A Loaded Weapon – Japanese Relocation
Note: these are answers to questions regarding the reading "A Loaded Weapon: Japanese Relocation," but the answers have the questions within them.
1. Japanese and Japanese-Americans in the US did not have a smooth time just up until the time of relocation. Prejudice against Japanese-Americans had been widespread, especially on the West Coast, for one half-century before Pearl Harbor. In addition to the prejudice, Japanese males were prevented from marrying white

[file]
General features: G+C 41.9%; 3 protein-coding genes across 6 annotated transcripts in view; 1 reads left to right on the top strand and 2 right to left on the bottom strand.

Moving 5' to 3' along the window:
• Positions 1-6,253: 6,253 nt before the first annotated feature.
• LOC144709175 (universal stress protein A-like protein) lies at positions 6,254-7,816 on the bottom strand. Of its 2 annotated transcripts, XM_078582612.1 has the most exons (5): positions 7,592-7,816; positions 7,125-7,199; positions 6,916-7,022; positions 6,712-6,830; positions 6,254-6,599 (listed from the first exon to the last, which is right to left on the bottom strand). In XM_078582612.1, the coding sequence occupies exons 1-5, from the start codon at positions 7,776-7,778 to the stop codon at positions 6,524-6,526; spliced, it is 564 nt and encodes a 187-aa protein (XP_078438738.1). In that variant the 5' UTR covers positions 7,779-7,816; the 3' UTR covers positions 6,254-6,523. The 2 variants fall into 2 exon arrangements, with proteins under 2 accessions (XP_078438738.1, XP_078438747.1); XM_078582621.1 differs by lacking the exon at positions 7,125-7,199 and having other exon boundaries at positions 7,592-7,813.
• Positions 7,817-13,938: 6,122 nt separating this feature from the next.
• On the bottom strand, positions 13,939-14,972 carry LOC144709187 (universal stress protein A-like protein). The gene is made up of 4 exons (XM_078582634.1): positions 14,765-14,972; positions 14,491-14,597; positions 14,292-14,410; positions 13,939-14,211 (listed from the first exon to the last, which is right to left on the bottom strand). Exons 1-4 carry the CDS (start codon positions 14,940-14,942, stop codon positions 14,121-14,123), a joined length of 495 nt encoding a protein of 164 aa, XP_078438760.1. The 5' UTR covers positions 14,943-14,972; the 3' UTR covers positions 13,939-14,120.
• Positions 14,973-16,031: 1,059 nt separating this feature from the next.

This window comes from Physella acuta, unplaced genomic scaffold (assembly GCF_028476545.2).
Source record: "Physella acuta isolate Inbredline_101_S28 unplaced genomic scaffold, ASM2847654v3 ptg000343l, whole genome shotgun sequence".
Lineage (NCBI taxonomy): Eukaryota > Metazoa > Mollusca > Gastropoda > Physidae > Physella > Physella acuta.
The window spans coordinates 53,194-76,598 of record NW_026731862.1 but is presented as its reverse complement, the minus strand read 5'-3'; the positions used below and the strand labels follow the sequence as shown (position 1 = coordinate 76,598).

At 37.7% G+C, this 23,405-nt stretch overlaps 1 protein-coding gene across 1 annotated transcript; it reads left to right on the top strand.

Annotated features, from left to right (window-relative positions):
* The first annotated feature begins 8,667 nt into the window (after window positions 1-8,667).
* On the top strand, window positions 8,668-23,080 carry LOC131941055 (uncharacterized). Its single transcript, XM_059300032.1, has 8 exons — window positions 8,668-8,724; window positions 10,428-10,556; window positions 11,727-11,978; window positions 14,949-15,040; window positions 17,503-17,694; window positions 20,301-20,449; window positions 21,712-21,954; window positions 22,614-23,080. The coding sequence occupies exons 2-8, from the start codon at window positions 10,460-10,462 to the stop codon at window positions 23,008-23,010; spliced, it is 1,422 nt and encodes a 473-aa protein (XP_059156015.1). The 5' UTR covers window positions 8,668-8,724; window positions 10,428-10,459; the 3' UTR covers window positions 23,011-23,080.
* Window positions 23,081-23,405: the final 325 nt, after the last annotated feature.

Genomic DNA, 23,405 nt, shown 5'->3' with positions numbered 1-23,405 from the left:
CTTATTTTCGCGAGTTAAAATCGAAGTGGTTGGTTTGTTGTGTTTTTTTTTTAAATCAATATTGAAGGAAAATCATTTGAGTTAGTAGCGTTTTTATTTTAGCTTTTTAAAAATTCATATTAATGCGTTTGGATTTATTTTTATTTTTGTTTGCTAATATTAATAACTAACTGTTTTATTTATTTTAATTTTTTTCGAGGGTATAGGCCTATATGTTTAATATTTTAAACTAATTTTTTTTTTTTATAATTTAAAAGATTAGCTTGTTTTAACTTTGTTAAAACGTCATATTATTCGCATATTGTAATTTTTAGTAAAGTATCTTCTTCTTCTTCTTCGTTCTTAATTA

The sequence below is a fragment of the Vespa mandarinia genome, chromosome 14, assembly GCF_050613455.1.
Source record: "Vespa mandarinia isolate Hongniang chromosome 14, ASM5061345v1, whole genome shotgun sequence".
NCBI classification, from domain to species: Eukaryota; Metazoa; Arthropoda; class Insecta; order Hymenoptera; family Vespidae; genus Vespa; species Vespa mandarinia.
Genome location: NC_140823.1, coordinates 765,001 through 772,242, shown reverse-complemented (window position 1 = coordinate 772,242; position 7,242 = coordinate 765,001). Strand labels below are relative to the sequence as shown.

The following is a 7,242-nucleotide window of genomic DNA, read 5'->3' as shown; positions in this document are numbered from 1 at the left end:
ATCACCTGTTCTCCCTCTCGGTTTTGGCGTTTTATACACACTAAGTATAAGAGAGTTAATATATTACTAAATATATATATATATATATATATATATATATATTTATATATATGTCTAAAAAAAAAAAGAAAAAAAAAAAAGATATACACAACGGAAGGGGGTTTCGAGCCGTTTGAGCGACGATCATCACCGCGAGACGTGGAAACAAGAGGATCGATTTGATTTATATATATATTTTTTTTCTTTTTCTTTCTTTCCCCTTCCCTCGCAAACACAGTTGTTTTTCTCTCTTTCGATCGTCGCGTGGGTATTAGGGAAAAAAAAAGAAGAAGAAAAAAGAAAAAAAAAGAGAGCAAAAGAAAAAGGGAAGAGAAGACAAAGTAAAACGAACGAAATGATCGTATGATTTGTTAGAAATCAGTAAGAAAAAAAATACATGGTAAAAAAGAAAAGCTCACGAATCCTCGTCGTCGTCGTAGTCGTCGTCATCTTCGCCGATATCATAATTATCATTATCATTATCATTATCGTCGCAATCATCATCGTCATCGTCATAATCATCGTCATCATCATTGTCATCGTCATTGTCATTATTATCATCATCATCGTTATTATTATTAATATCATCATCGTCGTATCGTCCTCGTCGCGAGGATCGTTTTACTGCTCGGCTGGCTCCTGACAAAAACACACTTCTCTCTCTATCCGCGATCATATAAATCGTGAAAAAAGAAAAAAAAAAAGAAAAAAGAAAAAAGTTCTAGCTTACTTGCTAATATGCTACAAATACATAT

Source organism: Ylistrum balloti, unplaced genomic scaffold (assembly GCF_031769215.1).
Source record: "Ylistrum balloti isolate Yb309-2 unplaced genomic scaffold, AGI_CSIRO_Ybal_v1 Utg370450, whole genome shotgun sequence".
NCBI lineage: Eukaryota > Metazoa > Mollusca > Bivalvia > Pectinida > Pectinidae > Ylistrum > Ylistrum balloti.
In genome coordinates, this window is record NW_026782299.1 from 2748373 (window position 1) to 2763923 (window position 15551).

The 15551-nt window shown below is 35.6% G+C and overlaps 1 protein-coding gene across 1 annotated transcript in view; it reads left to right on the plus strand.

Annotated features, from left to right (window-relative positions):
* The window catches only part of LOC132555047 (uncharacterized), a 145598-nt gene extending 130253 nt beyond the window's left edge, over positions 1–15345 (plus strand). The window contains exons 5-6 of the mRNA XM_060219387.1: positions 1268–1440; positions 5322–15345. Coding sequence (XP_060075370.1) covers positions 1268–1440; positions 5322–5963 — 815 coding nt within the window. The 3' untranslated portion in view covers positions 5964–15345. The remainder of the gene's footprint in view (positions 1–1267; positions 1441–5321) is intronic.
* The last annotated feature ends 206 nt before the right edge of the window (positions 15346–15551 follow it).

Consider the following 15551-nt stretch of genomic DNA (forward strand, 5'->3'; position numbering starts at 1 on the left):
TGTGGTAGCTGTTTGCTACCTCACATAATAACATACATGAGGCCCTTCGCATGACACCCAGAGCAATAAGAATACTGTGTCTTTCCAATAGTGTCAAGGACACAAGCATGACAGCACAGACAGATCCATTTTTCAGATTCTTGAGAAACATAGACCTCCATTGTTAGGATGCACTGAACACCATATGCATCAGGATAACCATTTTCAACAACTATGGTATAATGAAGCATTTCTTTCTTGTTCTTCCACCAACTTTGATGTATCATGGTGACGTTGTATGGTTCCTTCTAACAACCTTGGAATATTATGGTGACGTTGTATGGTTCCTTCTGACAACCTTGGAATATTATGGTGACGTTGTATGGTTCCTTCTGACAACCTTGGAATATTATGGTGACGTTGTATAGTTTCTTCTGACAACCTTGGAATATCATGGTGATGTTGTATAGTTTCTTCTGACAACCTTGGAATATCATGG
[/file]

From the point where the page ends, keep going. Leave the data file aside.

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Spanish-Hawaiian. This attempt failed. While leaving a post office in Oakland, FBI agents seized him and in Federal court was found guilty of breaking the law. Korematsu appealed his conviction to the U.S. Supreme Court. In the case of Korematsu vs. United states the high court was asked to decide whether the evacuation and relocation of Japanese-Americans violated their constitutional rights. The nine justices of the court voted 6 to 3 to uphold Korematsu’s conviction.